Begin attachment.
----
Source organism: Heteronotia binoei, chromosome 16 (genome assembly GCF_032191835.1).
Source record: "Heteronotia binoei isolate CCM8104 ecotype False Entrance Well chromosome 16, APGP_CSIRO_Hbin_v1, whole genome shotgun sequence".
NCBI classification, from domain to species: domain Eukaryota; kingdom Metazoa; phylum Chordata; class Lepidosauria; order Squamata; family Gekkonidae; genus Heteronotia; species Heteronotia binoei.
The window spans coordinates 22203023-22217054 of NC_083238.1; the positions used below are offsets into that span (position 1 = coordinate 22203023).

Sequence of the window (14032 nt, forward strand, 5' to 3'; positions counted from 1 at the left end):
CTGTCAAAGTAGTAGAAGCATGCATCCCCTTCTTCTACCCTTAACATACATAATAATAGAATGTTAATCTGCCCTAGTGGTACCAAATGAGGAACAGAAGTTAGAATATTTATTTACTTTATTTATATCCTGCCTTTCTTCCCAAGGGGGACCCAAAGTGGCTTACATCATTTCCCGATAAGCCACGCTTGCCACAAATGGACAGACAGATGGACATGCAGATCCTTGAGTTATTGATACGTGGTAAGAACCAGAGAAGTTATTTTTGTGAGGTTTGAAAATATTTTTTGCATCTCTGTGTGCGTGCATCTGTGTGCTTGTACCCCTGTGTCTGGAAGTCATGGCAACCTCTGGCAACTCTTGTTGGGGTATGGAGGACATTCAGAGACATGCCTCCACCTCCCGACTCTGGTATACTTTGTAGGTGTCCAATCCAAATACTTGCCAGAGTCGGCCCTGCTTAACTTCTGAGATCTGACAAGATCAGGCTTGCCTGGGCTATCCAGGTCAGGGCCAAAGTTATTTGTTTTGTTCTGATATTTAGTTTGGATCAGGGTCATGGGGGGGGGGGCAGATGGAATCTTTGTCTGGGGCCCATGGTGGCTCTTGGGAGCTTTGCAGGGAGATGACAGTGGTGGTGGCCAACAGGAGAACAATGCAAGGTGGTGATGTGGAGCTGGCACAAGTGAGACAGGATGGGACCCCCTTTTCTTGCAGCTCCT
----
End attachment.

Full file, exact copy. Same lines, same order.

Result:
Source organism: Heteronotia binoei, chromosome 16 (genome assembly GCF_032191835.1).
Source record: "Heteronotia binoei isolate CCM8104 ecotype False Entrance Well chromosome 16, APGP_CSIRO_Hbin_v1, whole genome shotgun sequence".
NCBI classification, from domain to species: domain Eukaryota; kingdom Metazoa; phylum Chordata; class Lepidosauria; order Squamata; family Gekkonidae; genus Heteronotia; species Heteronotia binoei.
The window spans coordinates 22203023-22217054 of NC_083238.1; the positions used below are offsets into that span (position 1 = coordinate 22203023).

Sequence of the window (14032 nt, forward strand, 5' to 3'; positions counted from 1 at the left end):
CTGTCAAAGTAGTAGAAGCATGCATCCCCTTCTTCTACCCTTAACATACATAATAATAGAATGTTAATCTGCCCTAGTGGTACCAAATGAGGAACAGAAGTTAGAATATTTATTTACTTTATTTATATCCTGCCTTTCTTCCCAAGGGGGACCCAAAGTGGCTTACATCATTTCCCGATAAGCCACGCTTGCCACAAATGGACAGACAGATGGACATGCAGATCCTTGAGTTATTGATACGTGGTAAGAACCAGAGAAGTTATTTTTGTGAGGTTTGAAAATATTTTTTGCATCTCTGTGTGCGTGCATCTGTGTGCTTGTACCCCTGTGTCTGGAAGTCATGGCAACCTCTGGCAACTCTTGTTGGGGTATGGAGGACATTCAGAGACATGCCTCCACCTCCCGACTCTGGTATACTTTGTAGGTGTCCAATCCAAATACTTGCCAGAGTCGGCCCTGCTTAACTTCTGAGATCTGACAAGATCAGGCTTGCCTGGGCTATCCAGGTCAGGGCCAAAGTTATTTGTTTTGTTCTGATATTTAGTTTGGATCAGGGTCATGGGGGGGGGGGCAGATGGAATCTTTGTCTGGGGCCCATGGTGGCTCTTGGGAGCTTTGCAGGGAGATGACAGTGGTGGTGGCCAACAGGAGAACAATGCAAGGTGGTGATGTGGAGCTGGCACAAGTGAGACAGGATGGGACCCCCTTTTCTTGCAGCTCCT